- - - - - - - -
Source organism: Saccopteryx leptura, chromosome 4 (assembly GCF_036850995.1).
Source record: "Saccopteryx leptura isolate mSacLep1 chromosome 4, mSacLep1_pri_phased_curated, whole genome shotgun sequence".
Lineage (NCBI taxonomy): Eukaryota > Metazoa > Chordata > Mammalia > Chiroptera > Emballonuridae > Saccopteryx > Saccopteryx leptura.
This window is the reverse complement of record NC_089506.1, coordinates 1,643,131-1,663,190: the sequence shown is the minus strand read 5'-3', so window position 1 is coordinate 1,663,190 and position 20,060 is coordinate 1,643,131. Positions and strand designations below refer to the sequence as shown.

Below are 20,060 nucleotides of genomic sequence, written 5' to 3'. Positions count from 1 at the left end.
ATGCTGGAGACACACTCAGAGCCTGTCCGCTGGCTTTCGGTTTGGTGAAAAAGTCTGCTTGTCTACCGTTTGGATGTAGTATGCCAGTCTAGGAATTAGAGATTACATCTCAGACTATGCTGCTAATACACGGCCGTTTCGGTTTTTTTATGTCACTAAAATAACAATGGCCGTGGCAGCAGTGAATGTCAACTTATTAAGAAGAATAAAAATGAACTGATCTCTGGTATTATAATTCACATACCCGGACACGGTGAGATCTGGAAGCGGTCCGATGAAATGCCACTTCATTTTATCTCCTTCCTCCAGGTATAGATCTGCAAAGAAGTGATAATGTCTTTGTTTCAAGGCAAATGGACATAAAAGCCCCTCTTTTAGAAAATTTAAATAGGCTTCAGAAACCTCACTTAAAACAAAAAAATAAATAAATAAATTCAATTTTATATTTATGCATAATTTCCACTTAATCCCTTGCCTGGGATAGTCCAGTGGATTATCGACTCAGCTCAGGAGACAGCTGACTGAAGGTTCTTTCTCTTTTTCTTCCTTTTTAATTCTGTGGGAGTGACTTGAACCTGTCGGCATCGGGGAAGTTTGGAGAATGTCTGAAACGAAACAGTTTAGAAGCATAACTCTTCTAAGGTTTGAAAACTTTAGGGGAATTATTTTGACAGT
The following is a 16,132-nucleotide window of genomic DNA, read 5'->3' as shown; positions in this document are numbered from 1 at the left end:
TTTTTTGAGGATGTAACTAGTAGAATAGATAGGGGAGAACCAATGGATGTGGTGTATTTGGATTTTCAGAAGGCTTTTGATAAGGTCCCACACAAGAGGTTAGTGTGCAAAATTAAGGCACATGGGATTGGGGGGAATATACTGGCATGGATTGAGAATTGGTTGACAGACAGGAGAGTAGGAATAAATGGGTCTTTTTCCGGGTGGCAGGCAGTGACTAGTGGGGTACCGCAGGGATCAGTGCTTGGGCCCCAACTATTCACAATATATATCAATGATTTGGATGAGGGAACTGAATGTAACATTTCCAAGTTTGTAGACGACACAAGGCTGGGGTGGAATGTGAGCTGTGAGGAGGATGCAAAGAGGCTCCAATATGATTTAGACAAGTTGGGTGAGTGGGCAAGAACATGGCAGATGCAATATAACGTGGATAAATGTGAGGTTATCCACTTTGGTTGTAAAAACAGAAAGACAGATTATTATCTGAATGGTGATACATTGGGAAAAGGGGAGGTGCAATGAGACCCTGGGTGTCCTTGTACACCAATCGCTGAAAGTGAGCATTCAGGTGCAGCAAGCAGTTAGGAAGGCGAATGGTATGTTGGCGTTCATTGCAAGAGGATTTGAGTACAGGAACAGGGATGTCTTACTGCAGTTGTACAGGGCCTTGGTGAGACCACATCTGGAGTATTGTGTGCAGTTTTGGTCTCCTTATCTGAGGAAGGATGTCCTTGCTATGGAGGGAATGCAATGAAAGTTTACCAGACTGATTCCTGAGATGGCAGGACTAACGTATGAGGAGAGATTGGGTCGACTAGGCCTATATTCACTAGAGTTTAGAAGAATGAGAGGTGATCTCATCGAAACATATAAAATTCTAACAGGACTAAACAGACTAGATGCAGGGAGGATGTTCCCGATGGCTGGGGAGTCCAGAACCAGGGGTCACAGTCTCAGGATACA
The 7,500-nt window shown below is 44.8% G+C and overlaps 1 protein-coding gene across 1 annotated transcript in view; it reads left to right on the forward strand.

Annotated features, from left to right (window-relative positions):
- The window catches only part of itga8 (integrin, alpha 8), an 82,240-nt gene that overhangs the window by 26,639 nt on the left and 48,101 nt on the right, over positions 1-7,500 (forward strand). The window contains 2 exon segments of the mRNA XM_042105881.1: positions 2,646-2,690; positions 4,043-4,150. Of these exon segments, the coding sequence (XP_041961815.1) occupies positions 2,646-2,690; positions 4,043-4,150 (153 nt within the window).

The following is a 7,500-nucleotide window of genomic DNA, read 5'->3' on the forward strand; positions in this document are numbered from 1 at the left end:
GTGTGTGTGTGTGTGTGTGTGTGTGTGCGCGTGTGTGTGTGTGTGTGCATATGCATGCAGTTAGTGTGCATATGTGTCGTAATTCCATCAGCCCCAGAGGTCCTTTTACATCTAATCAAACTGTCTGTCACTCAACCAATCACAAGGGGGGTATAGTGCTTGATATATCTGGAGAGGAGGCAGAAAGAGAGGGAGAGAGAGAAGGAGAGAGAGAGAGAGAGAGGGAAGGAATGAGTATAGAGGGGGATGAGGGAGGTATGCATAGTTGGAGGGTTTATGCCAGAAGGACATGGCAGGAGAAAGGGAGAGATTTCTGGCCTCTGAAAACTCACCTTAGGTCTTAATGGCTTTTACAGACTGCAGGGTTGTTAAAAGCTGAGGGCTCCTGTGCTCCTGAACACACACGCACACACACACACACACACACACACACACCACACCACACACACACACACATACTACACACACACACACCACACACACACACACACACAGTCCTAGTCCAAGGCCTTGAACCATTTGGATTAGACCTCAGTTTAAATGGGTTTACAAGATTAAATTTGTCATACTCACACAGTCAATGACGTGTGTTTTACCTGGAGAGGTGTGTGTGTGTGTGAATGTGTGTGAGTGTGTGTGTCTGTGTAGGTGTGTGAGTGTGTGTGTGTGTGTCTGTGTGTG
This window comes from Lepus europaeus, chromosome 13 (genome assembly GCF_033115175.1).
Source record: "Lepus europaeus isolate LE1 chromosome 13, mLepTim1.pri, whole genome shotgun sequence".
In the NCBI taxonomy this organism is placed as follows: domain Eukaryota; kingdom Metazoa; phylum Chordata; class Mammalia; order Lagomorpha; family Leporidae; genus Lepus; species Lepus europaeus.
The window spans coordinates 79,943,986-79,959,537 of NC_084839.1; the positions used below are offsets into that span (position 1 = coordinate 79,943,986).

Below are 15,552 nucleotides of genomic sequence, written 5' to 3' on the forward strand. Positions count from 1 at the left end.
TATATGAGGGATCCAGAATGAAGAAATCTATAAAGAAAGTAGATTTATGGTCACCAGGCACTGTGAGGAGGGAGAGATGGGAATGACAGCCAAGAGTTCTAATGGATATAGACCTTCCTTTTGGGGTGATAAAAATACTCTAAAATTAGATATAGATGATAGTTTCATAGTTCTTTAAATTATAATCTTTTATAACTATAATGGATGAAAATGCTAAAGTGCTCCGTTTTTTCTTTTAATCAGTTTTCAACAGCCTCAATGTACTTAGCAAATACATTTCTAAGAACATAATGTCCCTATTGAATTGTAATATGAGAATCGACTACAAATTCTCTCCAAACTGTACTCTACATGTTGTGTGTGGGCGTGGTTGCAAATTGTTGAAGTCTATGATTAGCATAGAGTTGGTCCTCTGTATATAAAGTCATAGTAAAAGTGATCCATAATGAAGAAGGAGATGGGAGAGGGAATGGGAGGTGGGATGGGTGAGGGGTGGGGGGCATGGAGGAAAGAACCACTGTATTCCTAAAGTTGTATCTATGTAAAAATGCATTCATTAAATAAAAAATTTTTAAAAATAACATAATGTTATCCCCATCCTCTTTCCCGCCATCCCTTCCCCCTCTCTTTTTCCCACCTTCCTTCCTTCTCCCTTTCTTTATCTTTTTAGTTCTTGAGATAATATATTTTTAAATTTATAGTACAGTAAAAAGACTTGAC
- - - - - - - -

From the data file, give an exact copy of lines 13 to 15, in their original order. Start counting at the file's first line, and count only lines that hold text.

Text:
GTGTGTGTGTGTGTGTGTGTGTGTGTGCGCGTGTGTGTGTGTGTGTGCATATGCATGCAGTTAGTGTGCATATGTGTCGTAATTCCATCAGCCCCAGAGGTCCTTTTACATCTAATCAAACTGTCTGTCACTCAACCAATCACAAGGGGGGTATAGTGCTTGATATATCTGGAGAGGAGGCAGAAAGAGAGGGAGAGAGAGAAGGAGAGAGAGAGAGAGAGAGGGAAGGAATGAGTATAGAGGGGGATGAGGGAGGTATGCATAGTTGGAGGGTTTATGCCAGAAGGACATGGCAGGAGAAAGGGAGAGATTTCTGGCCTCTGAAAACTCACCTTAGGTCTTAATGGCTTTTACAGACTGCAGGGTTGTTAAAAGCTGAGGGCTCCTGTGCTCCTGAACACACACGCACACACACACACACACACACACACACACCACACCACACACACACACACATACTACACACACACACACCACACACACACACACACACAGTCCTAGTCCAAGGCCTTGAACCATTTGGATTAGACCTCAGTTTAAATGGGTTTACAAGATTAAATTTGTCATACTCACACAGTCAATGACGTGTGTTTTACCTGGAGAGGTGTGTGTGTGTGTGAATGTGTGTGAGTGTGTGTGTCTGTGTAGGTGTGTGAGTGTGTGTGTGTGTGTCTGTGTGTG
This window comes from Lepus europaeus, chromosome 13 (genome assembly GCF_033115175.1).
Source record: "Lepus europaeus isolate LE1 chromosome 13, mLepTim1.pri, whole genome shotgun sequence".